That we may be the more affected with the wonderful condescensions of the God of grace, it is of use to observe his power and sovereignty as the God of nature, the riches and bounty of his providential kingdom.
I. He establishes the earth and it abides, Ps. cxix. 90. By his own strength he setteth fast the mountains (v. 6), did set them fast at first and still keeps them firm, though they are sometimes shaken by earthquakes.
The lightning blasts and loftiest hills.
II. He stills the sea, and it is quiet, v. 7. The sea in a storm makes a great noise, which adds to its threatening terror; but, when God pleases, he commands silence among the waves and billows, and lays them to sleep, turns the storm into a calm quickly, Ps. cvii. 29. And by this change in the sea, as well as by the former instance of the unchangeableness of the earth, it appears that he whose the sea and the dry land are is girded with power. And by this our Lord Jesus gave a proof of his divine power, that he commanded the winds and waves, and they obeyed him. To this instance of the quieting of the sea he adds, as a thing much of the same nature, that he stills the tumult of the people, the common people. Nothing is more unruly and disagreeable than the insurrections of the mob, the insults of the rabble; yet even these God can pacify, in secret ways, which they themselves are not aware of. Or it may be meant of the outrage of the people that were enemies to Israel, Ps. ii. 1. God has many ways to still them and will for ever silence their tumults.
III. He renews the morning and evening, and their revolution is constant, v. 8. This regular succession of day and night may be considered, 1. As an instance of God's great power, and so it strikes an awe upon all: Those that dwell in the uttermost parts of the earth are afraid at thy signs or tokens; they are by them convinced that there is a supreme deity, a sovereign monarch, before whom they ought to fear and tremble; for in these things the invisible things of God are clearly seen; and therefore they are said to be set for signs, Gen. i. 14. Many of those that dwell in the remote and dark corners of the earth were so afraid at these tokens that they were driven to worship them (Deut. iv. 19), not considering that they were God's tokens, undeniable proofs of his power and godhead, and therefore they should have been led by them to worship him. 2. As an instance of God's great goodness, and so it brings comfort to all: Thou makest the outgoings of the morning, before the sun rises, and of the evening, before the sun sets, to rejoice. As it is God that scatters the light of the morning and draws the curtains of the evening, so he does both in favour to man, and makes both to rejoice, gives occasion to us to rejoice in both; so that how contrary soever light and darkness are to each other, and how inviolable soever the partition between them (Gen. i. 4), both are equally welcome to the world in their season. It is hard to say which is more welcome to us, the light of the morning, which befriends the business of the day, or the shadows of the evening, which befriend the repose of the night. Does the watchman wait for the morning? So does the hireling earnestly desire the shadow. Some understand it of the morning and evening sacrifice, which good people greatly rejoiced in and in which God was constantly honoured. Thou makest them to sing (so the word is); for every morning and every evening songs of praise were sung by the Levites; it was that which the duty of every day required. We are to look upon our daily worship, alone and with our families, to be both the most needful of our daily occupations and the most delightful of our daily comforts; and, if therein we keep up our communion with God, the outgoings both of the morning and of the evening are thereby made truly to rejoice.
IV. He waters the earth and makes it fruitful. On this instance of God's power and goodness he enlarges very much, the psalm being probably penned upon occasion either of a more than ordinarily plentiful harvest or of a seasonable rain after long drought. How much the fruitfulness of this lower part of the creation depends upon the influence of the upper is easy to observe; if the heavens be as brass, the earth is as iron, which is a sensible intimation to a stupid world that every good and perfect gift is from above, omnia desuper--all from above; we must lift up our eyes above the hills, lift them up to the heavens, where the original springs of all blessings are, out of sight, and thither must our praises return, as the first-fruits of the earth were in the heave-offerings lifted up towards heaven by way of acknowledgment that thence they were derived. All God's blessings, even spiritual ones, are expressed by his raining righteousness upon us. Now observe how the common blessing of rain from heaven and fruitful seasons is here described.
1. How much there is in it of the power and goodness of God, which is here set forth by a great variety of lively expressions. (1.) God that made the earth hereby visits it, sends to it, gives proof of his care of it, v. 9. It is a visit in mercy, which the inhabitants of the earth ought to return in praises. (2.) God, that made it dry land, hereby waters it, in order to its fruitfulness. Though the productions of the earth flourished before God had caused it to rain, yet even then there was a mist which answered the intention, and watered the whole face of the ground, Gen. ii. 5, 6. Our hearts are dry and barren unless God himself be as the dew to us and water us; and the plants of his own planting he will water and make them to increase. (3.) Rain is the river of God, which is full of water; the clouds are the springs of this river, which do not flow at random, but in the channel which God cuts out for it. The showers of rain, as the rivers of water, he turns which way soever he pleases. (4.) This river of God enriches the earth, which without it would quickly be a poor thing. The riches of the earth, which are produced out of its surface, are abundantly more useful and serviceable to man than those which are hidden in its bowels; we might live well enough without silver and gold, but not without corn and grass.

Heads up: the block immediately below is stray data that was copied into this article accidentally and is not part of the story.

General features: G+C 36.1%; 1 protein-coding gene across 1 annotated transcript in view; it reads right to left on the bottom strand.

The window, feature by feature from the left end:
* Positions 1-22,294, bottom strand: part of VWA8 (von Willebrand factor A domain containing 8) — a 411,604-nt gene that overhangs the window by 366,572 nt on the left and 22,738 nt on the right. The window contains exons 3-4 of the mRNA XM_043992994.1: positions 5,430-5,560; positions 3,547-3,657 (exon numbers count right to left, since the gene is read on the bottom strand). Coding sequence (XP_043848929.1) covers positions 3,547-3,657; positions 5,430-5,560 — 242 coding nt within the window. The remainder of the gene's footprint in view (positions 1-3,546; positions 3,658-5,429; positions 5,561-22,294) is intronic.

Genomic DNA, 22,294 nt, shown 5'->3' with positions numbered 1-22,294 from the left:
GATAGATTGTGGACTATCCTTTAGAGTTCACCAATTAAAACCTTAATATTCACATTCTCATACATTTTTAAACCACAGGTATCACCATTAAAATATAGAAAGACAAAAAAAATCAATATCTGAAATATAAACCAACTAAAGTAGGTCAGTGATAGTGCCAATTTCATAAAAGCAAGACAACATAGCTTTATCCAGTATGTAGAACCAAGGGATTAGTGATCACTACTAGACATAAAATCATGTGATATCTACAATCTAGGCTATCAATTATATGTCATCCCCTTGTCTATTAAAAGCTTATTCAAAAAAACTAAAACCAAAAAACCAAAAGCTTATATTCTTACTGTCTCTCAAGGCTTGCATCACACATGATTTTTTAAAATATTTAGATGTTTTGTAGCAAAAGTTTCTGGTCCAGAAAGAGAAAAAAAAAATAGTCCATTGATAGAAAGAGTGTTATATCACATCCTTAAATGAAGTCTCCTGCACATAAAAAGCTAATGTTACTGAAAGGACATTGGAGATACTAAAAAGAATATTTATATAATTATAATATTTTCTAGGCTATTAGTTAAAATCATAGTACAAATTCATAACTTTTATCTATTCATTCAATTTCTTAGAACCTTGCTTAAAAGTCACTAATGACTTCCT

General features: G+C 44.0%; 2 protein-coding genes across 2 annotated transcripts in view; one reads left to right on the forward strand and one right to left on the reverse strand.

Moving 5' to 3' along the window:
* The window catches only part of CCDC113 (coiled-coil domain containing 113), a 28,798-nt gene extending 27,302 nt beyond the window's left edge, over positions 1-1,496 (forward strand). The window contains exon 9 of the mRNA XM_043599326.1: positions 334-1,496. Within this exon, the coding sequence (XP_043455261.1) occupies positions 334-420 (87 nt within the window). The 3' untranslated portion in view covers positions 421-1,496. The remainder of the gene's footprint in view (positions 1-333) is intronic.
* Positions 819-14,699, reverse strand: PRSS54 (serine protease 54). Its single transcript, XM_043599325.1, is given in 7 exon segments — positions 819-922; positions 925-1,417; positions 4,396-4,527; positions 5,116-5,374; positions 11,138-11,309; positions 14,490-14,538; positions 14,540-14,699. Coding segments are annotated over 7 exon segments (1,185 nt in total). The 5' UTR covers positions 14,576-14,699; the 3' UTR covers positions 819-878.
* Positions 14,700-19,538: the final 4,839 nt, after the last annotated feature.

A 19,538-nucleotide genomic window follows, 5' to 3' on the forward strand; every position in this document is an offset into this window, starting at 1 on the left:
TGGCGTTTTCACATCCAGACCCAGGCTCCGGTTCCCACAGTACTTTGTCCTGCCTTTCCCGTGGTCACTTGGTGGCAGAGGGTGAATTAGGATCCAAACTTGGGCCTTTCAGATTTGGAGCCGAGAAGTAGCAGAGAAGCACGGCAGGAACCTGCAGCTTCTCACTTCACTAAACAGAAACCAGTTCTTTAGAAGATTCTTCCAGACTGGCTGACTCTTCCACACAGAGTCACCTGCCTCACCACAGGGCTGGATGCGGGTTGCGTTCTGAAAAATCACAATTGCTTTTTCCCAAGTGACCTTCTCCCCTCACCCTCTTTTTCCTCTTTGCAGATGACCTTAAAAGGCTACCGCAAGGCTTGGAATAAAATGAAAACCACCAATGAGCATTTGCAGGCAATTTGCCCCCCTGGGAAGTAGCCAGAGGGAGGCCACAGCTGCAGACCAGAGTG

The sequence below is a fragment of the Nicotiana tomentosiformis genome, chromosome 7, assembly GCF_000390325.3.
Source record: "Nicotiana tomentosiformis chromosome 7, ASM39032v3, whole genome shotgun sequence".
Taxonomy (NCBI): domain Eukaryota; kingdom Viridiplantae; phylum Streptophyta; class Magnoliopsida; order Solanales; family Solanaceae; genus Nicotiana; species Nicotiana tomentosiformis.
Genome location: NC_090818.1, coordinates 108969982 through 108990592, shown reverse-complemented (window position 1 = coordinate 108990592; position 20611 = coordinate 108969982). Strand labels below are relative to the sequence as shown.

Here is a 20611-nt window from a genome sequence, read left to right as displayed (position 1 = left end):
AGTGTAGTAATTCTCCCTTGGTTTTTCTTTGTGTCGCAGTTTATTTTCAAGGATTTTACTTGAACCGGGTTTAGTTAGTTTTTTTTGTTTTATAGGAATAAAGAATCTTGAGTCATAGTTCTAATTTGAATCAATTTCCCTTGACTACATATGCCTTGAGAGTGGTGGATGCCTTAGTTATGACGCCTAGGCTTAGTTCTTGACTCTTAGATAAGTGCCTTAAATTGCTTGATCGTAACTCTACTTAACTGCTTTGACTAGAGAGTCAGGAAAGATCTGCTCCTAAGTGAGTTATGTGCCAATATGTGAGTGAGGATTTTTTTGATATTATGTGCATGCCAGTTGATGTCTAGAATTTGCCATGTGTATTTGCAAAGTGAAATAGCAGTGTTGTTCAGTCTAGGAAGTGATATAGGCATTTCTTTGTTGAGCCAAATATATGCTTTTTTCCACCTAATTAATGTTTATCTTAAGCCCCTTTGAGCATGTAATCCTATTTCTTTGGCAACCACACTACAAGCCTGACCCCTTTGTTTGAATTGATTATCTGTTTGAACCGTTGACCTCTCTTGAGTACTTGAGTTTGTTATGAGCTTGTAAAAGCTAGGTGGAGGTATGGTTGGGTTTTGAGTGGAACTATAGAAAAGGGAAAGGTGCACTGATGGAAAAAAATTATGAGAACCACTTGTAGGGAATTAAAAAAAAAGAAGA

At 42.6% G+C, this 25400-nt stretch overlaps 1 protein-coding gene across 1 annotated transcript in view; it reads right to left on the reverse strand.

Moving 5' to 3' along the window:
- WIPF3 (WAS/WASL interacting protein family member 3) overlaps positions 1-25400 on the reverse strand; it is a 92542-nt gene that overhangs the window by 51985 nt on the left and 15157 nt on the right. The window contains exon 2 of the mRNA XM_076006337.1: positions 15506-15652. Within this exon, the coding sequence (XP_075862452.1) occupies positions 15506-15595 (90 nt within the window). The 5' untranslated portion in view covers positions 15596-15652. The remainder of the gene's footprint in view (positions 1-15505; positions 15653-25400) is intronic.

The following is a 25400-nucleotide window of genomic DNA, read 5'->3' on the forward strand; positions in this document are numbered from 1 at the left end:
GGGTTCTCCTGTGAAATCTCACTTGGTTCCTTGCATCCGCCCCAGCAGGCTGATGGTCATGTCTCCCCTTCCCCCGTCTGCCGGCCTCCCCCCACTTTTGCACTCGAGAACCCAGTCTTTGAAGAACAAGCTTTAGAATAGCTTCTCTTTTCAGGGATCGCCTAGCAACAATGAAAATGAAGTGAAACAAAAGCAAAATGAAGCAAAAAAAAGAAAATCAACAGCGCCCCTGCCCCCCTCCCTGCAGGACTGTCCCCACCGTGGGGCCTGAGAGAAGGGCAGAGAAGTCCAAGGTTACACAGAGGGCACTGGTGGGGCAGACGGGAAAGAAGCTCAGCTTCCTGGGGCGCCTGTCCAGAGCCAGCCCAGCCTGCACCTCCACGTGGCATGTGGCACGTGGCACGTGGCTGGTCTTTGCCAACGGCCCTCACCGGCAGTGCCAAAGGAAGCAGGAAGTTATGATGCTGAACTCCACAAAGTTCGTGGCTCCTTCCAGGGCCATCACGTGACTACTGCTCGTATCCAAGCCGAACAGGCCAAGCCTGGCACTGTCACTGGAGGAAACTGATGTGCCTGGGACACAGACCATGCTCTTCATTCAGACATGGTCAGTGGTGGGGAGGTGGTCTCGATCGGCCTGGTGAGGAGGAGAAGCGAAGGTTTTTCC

2. How much benefit is derived from it to the earth and to man upon it. (1.) To the earth itself. The rain in season gives it a new face; nothing is more reviving, more refreshing, than the rain upon the new-mown grass, Ps. lxxii. 6. Even the ridges of the earth, off which the rain seems to slide, are watered abundantly, for they drink in the rain which comes often upon them; the furrows of it, which are turned up by the plough, in order to the seedness, are settled by the rain and made fit to receive the seed (v. 10); they are settled by being made soft. That which makes the soil of the heart tender settles it; for the heart is established with that grace. Thus the springing of the year is blessed; and if the spring, that first quarter of the year, be blessed, that is an earnest of a blessing upon the whole year, which God is therefore said to crown with his goodness (v. 11), to compass it on every side as the head is compassed with a crown, and to complete the comforts of it as the end of a thing is said to crown it. And his paths are said to drop fatness; for whatever fatness there is in the earth, which impregnates its productions, it comes from the out-goings of the divine goodness. Wherever God goes he leaves the tokens of his mercy behind him (Joel ii. 13, 14) and makes his path thus to shine after him. These communications of God's goodness to this lower world are very extensive and diffusive (v. 12): They drop upon the pastures of the wilderness, and not merely upon the pastures of the inhabited land. The deserts, which man takes no care of and receives no profit from, are under the care of the divine Providence, and the profits of them redound to the glory of God, as the great benefactor of the whole creation, though not immediately to the benefit of man; and we ought to be thankful not only for that which serves us, but for that which serves any part of the creation, because thereby it turns to the honour of the Creator. The wilderness, which makes not such returns as the cultivated grounds do, receives as much of the rain of heaven as the most fruitful soil; for God does good to the evil and unthankful. So extensive are the gifts of God's bounty that in them the hills, the little hills, rejoice on every side, even the north side, that lies most from the sun. Hills are not above the need of God's providence; little hills are not below the cognizance of it. But as, when he pleases, he can make them tremble (Ps. cxiv. 6), so when he pleases he can make them rejoice. (2.) To man upon the earth. God, by providing rain for the earth, prepares corn for man, v. 9. As for the earth, out of it comes bread (Job xxviii. 5), for out of it comes corn; but every grain of corn that comes out of it God himself prepared; and therefore he provides rain for the earth, that thereby he may prepare corn for man, under whose feet he has put the rest of the creatures and for whose use he has fitted them. When we consider that the yearly produce of the corn is not only an operation of the same power that raises the dead, but an instance of that power not much unlike it (as appears by that of our Saviour, John xii. 24), and that the constant benefit we have from it is an instance of that goodness which endures for ever, we shall have reason to think that it is no less than a God that prepares corn for us. Corn and cattle are the two staple commodities with which the husbandman, who deals immediately in the fruits of the earth, is enriched; and both are owing to the divine goodness in watering the earth, v. 13. To this it is owing that the pastures are clothed with flocks, v. 13. So well stocked are the pastures that they seem to be covered over with the cattle that are laid in them, and yet the pasture not overcharged; so well fed are the cattle that they are the ornament and the glory of the pastures in which they are fed. The valleys are so fruitful that they seem to be covered over with corn, in the time of harvest. The lowest parts of the earth are commonly the most fruitful, and one acre of the humble valleys is worth five of the lofty mountains. But both corn-ground and pasture-ground, answering the end of their creation, are said to shout for joy and sing, because they are serviceable to the honour of God and the comfort of man, and because they furnish us with matter for joy and praise: as there is no earthly joy above the joy of harvest, so there was none of the feasts of the Lord, among the Jews, solemnized with greater expressions of thankfulness than the feast of in-gathering at the end of the year, Exod. xxiii. 16. Let all these common gifts of the divine bounty, which we yearly and daily partake of, increase our love to God as the best of beings, and engage us to glorify him with our bodies, which he thus provides so well for.